JAPANESE Prime Minister Fumio Kishida (R) met Philippine President Ferdinand R. Marcos, Jr. on Sept. 21. — PHL MEDIA DELEGATION POOL

By Kyle Aristophere T. Atienza, Reporter

NEW YORK — Japanese Prime Minister Fumio Kishida met Philippine President Ferdinand R. Marcos, Jr. on Wednesday and said he wanted to strengthen cooperation in priority areas such as agriculture, energy, health and infrastructure, a Japanese spokesperson said.

The leaders held a working lunch on the sidelines of the United Nations General Assembly in New York.

“The two leaders concurred on continuing to convene the high-level joint committee on infrastructure development and economic cooperation in order to elevate the bilateral cooperation to a higher level,” Japanese Foreign Ministry Press Secretary Hikariko Ono told reporters.

Mr. Kishida also said at the meeting “the international community needs to oppose unilateral attempts to change the status quo by force in the East and South China Sea, as well as economic coercion,” the spokesperson said in an apparent reference to Chinese activity regularly criticized by Japan.

The Philippine presidential palace separately confirmed the meeting.

“Both sides exchanged views on bilateral, regional and international concerns,” Press Secretary Trixie Cruz-Angeles said in a statement. “PM Kishida reiterated Japan’s commitment to supporting the Philippines’ economic development to become an upper middle-income country.”

Mr. Kishida had also stressed the importance of a rule-based order in the Indo-Pacific region, she said.

The leaders tackled security, domain awareness and law enforcement at sea, as well as peace in southern Philippines, she added.

“During their meeting, the two leaders reaffirmed their commitment to reinforce ties and strengthen cooperation in response to the challenges and opportunities in the regional security and economic landscape,” Ms. Angeles said.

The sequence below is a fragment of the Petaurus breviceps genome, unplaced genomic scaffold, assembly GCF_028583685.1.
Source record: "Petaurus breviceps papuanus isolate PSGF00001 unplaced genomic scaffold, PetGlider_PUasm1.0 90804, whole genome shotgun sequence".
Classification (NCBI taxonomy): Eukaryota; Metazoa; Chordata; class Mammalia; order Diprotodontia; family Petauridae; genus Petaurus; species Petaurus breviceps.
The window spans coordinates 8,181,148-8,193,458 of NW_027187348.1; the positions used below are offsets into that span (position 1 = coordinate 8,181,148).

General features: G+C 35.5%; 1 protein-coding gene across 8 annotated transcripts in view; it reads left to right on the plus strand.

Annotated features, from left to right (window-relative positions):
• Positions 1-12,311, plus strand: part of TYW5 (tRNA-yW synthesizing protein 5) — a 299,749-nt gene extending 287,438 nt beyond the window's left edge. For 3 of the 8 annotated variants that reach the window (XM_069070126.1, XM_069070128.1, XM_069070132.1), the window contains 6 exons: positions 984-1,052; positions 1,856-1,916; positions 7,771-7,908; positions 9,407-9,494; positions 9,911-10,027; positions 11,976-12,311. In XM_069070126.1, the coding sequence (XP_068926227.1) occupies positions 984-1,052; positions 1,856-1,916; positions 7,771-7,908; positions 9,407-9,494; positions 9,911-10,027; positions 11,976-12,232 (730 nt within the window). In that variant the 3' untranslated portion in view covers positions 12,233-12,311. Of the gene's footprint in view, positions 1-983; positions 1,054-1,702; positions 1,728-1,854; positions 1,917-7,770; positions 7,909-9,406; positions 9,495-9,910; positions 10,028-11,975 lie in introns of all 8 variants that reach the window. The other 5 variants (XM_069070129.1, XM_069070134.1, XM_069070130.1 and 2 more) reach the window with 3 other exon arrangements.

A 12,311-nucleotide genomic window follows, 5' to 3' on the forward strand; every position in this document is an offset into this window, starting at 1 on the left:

Mr. Marcos, 65, also discussed his government’s priorities, particularly infrastructure development, food and security and cybersecurity.

After Mr. Marcos’ election in May, Japan said it wanted to continue cooperation in infrastructure development, including railways, the Subic Bay development, as well as in security and coast guard law enforcement.

Japan, an ally of the US, has rejected China’s attempts to limit freedom of navigation in the waterway, which is subject to overlapping claims from the Philippines, Taiwan, Brunei, Indonesia, Malaysia and Vietnam.

Japan has been the Philippines’ top source of official development assistance in the past two decades, according to the Finance department.

Mr. Marcos also met with former British Prime Minister Anthony Charles Lynton Blair and discussed with him issues on trade, food security, climate change and peace.

“We tackled the optimistic peace process in the Bangsamoro Autonomous Region in Muslim Mindanao and explored concrete ways to address other priority issues in the global economy,” Mr. Marcos said in a Facebook post.

Mr. Blair is executive chairman of the Tony Blair Institute For Global Change, an organization that helps political leaders and governments build inclusive societies.

Mr. Marcos also met with business leaders during his working visit in New York, advancing his food security agenda.

He participated in a business dialogue with members of the US-Association of Southeast Asian Nations (ASEAN) Business Council and US Chamber of Commerce.

“We really have to leverage whatever assets, whatever capabilities, whatever we have so that we can maximize our ability to grow and pull the economy,” Mr. Marcos said during his meeting with the business leaders in New York City, based on a report by state-run Philippine News Agency.

“Let us find new ways to partner, let us find new ways to develop, let us find new ways to strengthen this relationship between the United States, ASEAN and the Philippines,” he added.

The Philippine leader also met with executives of Cargill Corp., a global food company based in Minnesota.

In a Facebook post, Mr. Marcos said he and Cargill executives discussed a possible cooperation in agriculture. “We discussed how to attain food security and self-sufficiency, and explored ways to boost agricultural productivity in the Philippines.”

During his presidential campaign, Mr. Marcos vowed to review a 2019 law that removed quantitative restrictions on rice imports.

He took the helm of the agriculture agency in June, vowing to boost local food production and limit imports as much as possible amid a looming global food crisis.

But experts said his local push would likely be challenged by rising prices and costs of farm inputs spurred by Russia’s invasion of Ukraine. Mr. Marcos would probably continue to pursue a free trade agenda despite his protectionist stance, they said. — with Reuters